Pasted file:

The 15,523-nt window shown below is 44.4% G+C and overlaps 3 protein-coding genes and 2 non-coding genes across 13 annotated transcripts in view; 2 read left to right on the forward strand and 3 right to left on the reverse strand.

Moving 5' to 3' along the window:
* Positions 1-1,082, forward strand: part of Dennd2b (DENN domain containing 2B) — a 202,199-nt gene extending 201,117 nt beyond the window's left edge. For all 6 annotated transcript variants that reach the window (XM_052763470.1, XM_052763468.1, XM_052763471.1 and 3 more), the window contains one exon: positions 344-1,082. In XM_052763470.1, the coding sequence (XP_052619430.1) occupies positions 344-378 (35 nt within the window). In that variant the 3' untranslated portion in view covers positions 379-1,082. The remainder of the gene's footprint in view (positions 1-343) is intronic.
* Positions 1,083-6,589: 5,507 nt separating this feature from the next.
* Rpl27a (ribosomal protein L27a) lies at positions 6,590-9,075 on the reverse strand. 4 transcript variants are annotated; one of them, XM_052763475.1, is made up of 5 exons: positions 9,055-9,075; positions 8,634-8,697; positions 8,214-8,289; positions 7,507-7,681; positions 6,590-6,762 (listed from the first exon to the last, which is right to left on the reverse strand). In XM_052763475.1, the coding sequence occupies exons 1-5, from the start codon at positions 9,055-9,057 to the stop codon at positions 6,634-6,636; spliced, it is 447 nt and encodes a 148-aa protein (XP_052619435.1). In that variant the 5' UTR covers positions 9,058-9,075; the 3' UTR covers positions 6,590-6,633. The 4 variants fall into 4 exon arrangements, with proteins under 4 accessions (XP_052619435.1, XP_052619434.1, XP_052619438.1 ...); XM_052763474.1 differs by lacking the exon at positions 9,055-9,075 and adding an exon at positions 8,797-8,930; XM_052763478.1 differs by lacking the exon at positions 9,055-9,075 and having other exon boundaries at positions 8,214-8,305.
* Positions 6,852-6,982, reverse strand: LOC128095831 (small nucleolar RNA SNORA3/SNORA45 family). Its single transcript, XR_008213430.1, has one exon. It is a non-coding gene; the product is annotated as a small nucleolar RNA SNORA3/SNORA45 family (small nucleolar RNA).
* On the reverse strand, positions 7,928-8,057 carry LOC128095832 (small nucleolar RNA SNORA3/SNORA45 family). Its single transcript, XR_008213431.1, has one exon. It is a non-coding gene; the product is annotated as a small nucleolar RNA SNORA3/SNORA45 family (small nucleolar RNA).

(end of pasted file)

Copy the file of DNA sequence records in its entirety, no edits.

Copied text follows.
The 15,523-nt window shown below is 44.4% G+C and overlaps 3 protein-coding genes and 2 non-coding genes across 13 annotated transcripts in view; 2 read left to right on the forward strand and 3 right to left on the reverse strand.

Moving 5' to 3' along the window:
* Positions 1-1,082, forward strand: part of Dennd2b (DENN domain containing 2B) — a 202,199-nt gene extending 201,117 nt beyond the window's left edge. For all 6 annotated transcript variants that reach the window (XM_052763470.1, XM_052763468.1, XM_052763471.1 and 3 more), the window contains one exon: positions 344-1,082. In XM_052763470.1, the coding sequence (XP_052619430.1) occupies positions 344-378 (35 nt within the window). In that variant the 3' untranslated portion in view covers positions 379-1,082. The remainder of the gene's footprint in view (positions 1-343) is intronic.
* Positions 1,083-6,589: 5,507 nt separating this feature from the next.
* Rpl27a (ribosomal protein L27a) lies at positions 6,590-9,075 on the reverse strand. 4 transcript variants are annotated; one of them, XM_052763475.1, is made up of 5 exons: positions 9,055-9,075; positions 8,634-8,697; positions 8,214-8,289; positions 7,507-7,681; positions 6,590-6,762 (listed from the first exon to the last, which is right to left on the reverse strand). In XM_052763475.1, the coding sequence occupies exons 1-5, from the start codon at positions 9,055-9,057 to the stop codon at positions 6,634-6,636; spliced, it is 447 nt and encodes a 148-aa protein (XP_052619435.1). In that variant the 5' UTR covers positions 9,058-9,075; the 3' UTR covers positions 6,590-6,633. The 4 variants fall into 4 exon arrangements, with proteins under 4 accessions (XP_052619435.1, XP_052619434.1, XP_052619438.1 ...); XM_052763474.1 differs by lacking the exon at positions 9,055-9,075 and adding an exon at positions 8,797-8,930; XM_052763478.1 differs by lacking the exon at positions 9,055-9,075 and having other exon boundaries at positions 8,214-8,305.
* Positions 6,852-6,982, reverse strand: LOC128095831 (small nucleolar RNA SNORA3/SNORA45 family). Its single transcript, XR_008213430.1, has one exon. It is a non-coding gene; the product is annotated as a small nucleolar RNA SNORA3/SNORA45 family (small nucleolar RNA).
* On the reverse strand, positions 7,928-8,057 carry LOC128095832 (small nucleolar RNA SNORA3/SNORA45 family). Its single transcript, XR_008213431.1, has one exon. It is a non-coding gene; the product is annotated as a small nucleolar RNA SNORA3/SNORA45 family (small nucleolar RNA).